Short Take Road Test: 2008 Buick Enclave CXL AWD
This 2008 review is representative of model years 2008 to 2013.
By Tony Swan of Car and Driver
A New York Times columnist recently observed that the key to restoring Big Three fortunes lay in creating vehicles with compelling eye appeal—vehicles that people would actually want to buy. This dazzling insight came long after Buick had unveiled its Enclave crossover at the '06 Detroit show, but the Enclave does seem to vindicate the thesis. It's the first Buick in recent memory to report advance orders—some 8000 prior to its official April on-sale date.
The product justifies the advance orders. Buick's big new wagon delivers excellent all-around utility—comfortably and quietly—and looks good while doing so, inside and out. This last is no mean feat, because utility wagons tend to look like building blocks. The Enclave's exterior, in contrast, is devoid of straight lines, a sweet confluence of curves that disguise its substantial dimensions (barely smaller than those of the Chevy Tahoe and GMC Yukon). In fact, the Enclave can actually be called stylish.
To review, you will recall that the Enclave, as well as the GMC Acadia and Saturn Outlook, use GM's Lambda architecture, a large (and exceptionally rigid) front-drive unibody platform that represents a major departure from the General's conventional body-on-frame utes, such as the Yukon, et al. To be fair to the traditionals, there is a downside to the unibody approach. Towing capacity for the Enclave and its kin tops out at 4500 pounds. The Tahoe and the other GMT900 SUVs can handle much bigger loads and also offer V-8 engine options.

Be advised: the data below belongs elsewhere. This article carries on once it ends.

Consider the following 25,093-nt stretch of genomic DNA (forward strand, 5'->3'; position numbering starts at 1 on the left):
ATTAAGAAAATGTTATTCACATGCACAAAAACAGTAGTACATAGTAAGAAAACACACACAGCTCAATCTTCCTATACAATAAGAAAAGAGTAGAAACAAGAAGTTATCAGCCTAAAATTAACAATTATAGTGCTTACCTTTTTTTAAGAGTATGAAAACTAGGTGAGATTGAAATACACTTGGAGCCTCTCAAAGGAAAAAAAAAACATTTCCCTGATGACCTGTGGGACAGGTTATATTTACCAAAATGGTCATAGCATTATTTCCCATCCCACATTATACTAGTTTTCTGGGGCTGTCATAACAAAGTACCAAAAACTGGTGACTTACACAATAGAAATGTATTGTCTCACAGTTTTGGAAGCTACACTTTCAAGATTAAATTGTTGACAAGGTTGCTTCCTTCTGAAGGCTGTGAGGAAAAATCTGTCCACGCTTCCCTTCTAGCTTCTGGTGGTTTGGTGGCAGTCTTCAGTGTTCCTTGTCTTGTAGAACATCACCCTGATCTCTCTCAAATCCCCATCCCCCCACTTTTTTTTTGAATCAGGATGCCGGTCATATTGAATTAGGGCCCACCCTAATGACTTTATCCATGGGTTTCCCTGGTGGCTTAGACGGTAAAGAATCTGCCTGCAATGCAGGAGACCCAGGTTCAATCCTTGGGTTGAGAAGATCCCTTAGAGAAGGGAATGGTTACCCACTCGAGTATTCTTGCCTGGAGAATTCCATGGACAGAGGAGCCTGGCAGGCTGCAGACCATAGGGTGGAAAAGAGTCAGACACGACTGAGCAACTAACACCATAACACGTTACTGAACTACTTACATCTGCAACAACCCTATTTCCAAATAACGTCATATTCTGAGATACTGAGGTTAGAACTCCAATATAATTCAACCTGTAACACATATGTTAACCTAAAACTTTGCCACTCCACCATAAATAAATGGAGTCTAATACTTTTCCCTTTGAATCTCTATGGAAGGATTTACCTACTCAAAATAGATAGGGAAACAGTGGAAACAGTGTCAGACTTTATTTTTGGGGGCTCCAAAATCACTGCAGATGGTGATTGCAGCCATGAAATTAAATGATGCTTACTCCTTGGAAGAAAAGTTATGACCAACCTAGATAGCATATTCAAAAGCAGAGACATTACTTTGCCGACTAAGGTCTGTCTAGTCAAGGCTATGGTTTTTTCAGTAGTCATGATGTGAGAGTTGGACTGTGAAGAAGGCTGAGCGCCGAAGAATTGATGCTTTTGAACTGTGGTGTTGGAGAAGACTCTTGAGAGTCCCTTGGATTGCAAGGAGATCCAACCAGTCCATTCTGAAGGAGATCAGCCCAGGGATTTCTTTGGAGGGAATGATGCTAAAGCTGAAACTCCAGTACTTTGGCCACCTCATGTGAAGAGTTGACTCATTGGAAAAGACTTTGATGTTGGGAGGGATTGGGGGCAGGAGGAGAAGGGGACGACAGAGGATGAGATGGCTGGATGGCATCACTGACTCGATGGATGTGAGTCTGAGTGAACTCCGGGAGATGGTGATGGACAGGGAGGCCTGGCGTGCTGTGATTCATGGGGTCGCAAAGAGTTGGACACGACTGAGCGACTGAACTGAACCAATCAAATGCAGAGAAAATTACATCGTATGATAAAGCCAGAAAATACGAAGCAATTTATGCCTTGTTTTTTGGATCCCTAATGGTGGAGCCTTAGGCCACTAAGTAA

Interior and Engine
Best in class also applies to the Enclave's interior noise levels, particularly cruising at 70 mph. At 66 dBA, the big Buick is not only quieter than the Acadia but also 2 dBA more serene than the Lexus RX400h we tested in March 2005. Cathedral quiet abets comfort, and so does the Enclave's handsomely appointed interior. Our top-of-the-line CXL was configured for seven (two-two-three seating), although an eight-passenger edition is available. Space was ample in the rear rows, thanks to fore-and-aft adjustability of the middle row, and our Enclave arrived with all the infotainment features, including a DVD player that keeps sibling rivalries from becoming homicidal during long trips. In a parallel vein, the Enclave has such standard safety features as six airbags and stability control.
Demerits are few. The 3.6-liter DOHC VVT V-6 generates respectable power—275 horsepower, 251 pound-feet of torque—and the six-speed automatic is smooth, but the combo is limited by the Enclave's 5107-pound mass: 0 to 60 mph in 9.0 seconds, the quarter-mile in 17.0 seconds at 82 mph. Similarly, braking from 70 to standstill in 180 feet is just so-so. Fuel economy—14 mpg in our hands—was also a little disappointing.
The Enclave is a luxury CUV, something reflected in the cost of our loaded test vehicle. But that pricing—from $32,790 for a front-wheel-drive CX, $36,990 for the four-wheel-drive CXL—undercuts the pricing of key competitors: Acura MDX, Lexus RX350, Volvo XC90. And the Buick measures up well against any of them.